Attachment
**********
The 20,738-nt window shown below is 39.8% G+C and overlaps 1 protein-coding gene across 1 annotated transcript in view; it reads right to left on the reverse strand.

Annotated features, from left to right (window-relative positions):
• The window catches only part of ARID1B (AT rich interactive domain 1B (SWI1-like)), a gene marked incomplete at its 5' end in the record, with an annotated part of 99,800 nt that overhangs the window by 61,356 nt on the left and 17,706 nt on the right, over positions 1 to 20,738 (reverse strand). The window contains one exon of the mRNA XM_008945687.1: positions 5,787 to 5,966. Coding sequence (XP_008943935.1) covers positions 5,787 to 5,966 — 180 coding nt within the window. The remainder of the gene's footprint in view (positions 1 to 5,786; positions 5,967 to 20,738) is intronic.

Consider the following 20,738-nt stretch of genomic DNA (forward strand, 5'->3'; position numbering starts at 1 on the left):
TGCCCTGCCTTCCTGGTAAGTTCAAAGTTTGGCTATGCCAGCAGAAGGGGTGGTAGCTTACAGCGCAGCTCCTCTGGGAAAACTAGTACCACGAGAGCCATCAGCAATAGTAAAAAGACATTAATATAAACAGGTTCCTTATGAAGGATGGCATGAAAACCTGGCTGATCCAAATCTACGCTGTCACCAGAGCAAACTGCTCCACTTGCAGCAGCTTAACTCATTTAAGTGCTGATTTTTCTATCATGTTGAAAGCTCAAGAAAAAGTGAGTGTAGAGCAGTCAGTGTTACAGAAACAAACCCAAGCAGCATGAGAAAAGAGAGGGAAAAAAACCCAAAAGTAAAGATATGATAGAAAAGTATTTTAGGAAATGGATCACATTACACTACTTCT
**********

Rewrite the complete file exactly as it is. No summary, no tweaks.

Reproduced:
The 20,738-nt window shown below is 39.8% G+C and overlaps 1 protein-coding gene across 1 annotated transcript in view; it reads right to left on the reverse strand.

Annotated features, from left to right (window-relative positions):
• The window catches only part of ARID1B (AT rich interactive domain 1B (SWI1-like)), a gene marked incomplete at its 5' end in the record, with an annotated part of 99,800 nt that overhangs the window by 61,356 nt on the left and 17,706 nt on the right, over positions 1 to 20,738 (reverse strand). The window contains one exon of the mRNA XM_008945687.1: positions 5,787 to 5,966. Coding sequence (XP_008943935.1) covers positions 5,787 to 5,966 — 180 coding nt within the window. The remainder of the gene's footprint in view (positions 1 to 5,786; positions 5,967 to 20,738) is intronic.

Consider the following 20,738-nt stretch of genomic DNA (forward strand, 5'->3'; position numbering starts at 1 on the left):
TGCCCTGCCTTCCTGGTAAGTTCAAAGTTTGGCTATGCCAGCAGAAGGGGTGGTAGCTTACAGCGCAGCTCCTCTGGGAAAACTAGTACCACGAGAGCCATCAGCAATAGTAAAAAGACATTAATATAAACAGGTTCCTTATGAAGGATGGCATGAAAACCTGGCTGATCCAAATCTACGCTGTCACCAGAGCAAACTGCTCCACTTGCAGCAGCTTAACTCATTTAAGTGCTGATTTTTCTATCATGTTGAAAGCTCAAGAAAAAGTGAGTGTAGAGCAGTCAGTGTTACAGAAACAAACCCAAGCAGCATGAGAAAAGAGAGGGAAAAAAACCCAAAAGTAAAGATATGATAGAAAAGTATTTTAGGAAATGGATCACATTACACTACTTCT